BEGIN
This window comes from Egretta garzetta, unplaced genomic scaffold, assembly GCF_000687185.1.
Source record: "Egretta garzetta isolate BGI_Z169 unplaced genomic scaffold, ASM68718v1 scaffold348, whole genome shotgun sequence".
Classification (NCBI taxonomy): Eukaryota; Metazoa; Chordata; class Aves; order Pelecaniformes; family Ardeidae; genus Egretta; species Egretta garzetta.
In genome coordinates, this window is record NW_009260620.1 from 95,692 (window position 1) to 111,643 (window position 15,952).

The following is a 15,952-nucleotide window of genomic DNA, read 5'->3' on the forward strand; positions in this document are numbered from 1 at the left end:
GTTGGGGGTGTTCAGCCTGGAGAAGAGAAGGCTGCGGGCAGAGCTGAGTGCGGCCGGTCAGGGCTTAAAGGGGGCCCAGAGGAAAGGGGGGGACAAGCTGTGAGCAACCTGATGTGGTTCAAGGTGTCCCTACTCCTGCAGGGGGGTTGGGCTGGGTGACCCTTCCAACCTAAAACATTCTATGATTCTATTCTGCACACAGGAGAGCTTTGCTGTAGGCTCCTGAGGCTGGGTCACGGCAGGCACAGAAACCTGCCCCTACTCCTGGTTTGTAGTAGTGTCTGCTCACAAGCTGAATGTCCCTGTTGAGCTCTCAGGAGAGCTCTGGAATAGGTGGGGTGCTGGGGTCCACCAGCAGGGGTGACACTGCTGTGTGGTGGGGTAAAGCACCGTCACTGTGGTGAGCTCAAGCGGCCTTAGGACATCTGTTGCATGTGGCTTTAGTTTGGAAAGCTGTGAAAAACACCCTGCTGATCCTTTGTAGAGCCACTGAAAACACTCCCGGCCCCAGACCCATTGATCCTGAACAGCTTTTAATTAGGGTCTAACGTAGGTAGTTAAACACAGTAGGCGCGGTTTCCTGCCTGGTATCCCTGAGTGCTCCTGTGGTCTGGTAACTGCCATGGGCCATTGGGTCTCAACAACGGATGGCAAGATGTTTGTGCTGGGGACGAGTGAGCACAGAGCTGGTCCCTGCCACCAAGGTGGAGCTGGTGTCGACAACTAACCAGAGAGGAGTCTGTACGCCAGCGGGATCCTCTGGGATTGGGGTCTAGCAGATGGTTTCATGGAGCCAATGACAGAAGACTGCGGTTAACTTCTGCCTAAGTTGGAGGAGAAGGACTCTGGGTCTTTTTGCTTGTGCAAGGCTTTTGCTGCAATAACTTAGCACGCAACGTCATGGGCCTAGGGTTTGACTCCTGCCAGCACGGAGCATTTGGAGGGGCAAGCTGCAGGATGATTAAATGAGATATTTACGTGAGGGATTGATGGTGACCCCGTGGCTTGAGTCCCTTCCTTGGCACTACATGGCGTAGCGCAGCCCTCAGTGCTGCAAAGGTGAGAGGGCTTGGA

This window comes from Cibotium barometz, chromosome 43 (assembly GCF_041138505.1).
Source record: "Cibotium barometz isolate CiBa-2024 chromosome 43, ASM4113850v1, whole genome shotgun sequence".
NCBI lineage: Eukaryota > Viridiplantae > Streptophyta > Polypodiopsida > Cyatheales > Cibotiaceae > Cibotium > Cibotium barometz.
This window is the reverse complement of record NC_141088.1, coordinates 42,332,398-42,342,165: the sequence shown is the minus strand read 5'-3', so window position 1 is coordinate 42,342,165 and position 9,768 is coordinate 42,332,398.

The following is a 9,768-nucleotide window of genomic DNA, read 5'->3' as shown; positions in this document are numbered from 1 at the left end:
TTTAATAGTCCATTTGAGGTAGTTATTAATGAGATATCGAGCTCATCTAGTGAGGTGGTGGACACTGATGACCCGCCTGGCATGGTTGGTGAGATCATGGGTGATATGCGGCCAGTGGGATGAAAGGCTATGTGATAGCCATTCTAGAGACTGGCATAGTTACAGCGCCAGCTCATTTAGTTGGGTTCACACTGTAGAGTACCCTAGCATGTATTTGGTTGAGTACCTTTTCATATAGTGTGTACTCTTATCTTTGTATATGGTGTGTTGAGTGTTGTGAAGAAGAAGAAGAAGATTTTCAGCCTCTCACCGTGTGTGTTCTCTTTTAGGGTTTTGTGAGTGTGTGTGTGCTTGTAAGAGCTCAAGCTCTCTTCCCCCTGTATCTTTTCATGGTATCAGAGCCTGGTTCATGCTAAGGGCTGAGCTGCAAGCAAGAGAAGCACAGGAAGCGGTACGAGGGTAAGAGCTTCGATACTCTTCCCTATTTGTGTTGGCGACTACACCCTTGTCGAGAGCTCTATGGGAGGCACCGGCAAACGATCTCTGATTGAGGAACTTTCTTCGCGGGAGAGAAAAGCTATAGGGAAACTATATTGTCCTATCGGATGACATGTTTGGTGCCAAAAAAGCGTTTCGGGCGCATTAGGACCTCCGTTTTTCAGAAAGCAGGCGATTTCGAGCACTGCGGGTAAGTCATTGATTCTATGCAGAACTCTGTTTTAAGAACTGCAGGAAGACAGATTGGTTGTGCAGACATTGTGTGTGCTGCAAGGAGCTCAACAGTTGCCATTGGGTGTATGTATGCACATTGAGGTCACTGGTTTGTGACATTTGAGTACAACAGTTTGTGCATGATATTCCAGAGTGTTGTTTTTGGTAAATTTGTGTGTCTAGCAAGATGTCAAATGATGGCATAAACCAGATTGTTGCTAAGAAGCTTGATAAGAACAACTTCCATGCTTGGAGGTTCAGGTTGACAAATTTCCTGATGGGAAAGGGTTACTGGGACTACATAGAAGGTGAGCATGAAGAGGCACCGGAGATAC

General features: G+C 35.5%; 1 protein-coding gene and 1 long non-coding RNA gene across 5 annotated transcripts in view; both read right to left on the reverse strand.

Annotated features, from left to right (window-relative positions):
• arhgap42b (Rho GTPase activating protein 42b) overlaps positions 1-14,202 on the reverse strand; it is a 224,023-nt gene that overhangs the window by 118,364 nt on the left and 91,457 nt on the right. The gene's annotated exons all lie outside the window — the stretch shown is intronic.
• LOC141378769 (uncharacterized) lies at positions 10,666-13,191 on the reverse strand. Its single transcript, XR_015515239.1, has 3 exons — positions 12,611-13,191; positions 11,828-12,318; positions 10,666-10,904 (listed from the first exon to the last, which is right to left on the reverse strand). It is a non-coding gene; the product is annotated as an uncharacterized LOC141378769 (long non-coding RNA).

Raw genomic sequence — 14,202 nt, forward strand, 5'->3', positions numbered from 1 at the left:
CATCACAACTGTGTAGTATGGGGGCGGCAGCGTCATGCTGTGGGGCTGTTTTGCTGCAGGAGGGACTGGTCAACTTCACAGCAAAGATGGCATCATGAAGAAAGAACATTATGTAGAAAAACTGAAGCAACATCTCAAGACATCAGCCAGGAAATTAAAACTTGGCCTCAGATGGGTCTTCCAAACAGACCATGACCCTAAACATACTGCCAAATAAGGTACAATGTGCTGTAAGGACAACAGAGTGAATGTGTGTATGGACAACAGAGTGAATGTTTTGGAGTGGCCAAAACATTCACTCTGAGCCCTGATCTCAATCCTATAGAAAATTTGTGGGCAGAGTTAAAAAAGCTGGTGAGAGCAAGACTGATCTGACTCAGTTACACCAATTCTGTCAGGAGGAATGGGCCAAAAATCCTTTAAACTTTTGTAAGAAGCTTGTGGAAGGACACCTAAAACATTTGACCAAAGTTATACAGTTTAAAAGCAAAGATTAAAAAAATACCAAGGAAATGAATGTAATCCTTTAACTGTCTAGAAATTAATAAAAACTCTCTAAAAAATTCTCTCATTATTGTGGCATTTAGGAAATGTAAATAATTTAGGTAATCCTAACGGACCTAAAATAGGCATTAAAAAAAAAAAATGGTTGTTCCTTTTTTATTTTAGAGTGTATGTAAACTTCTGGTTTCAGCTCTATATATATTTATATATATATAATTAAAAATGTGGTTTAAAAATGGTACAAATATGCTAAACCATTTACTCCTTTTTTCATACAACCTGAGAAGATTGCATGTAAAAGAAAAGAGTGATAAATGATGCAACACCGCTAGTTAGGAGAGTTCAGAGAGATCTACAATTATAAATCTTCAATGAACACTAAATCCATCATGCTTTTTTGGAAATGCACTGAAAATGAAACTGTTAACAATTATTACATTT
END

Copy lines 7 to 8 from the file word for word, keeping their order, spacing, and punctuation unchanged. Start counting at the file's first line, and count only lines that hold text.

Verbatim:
This window comes from Cibotium barometz, chromosome 43 (assembly GCF_041138505.1).
Source record: "Cibotium barometz isolate CiBa-2024 chromosome 43, ASM4113850v1, whole genome shotgun sequence".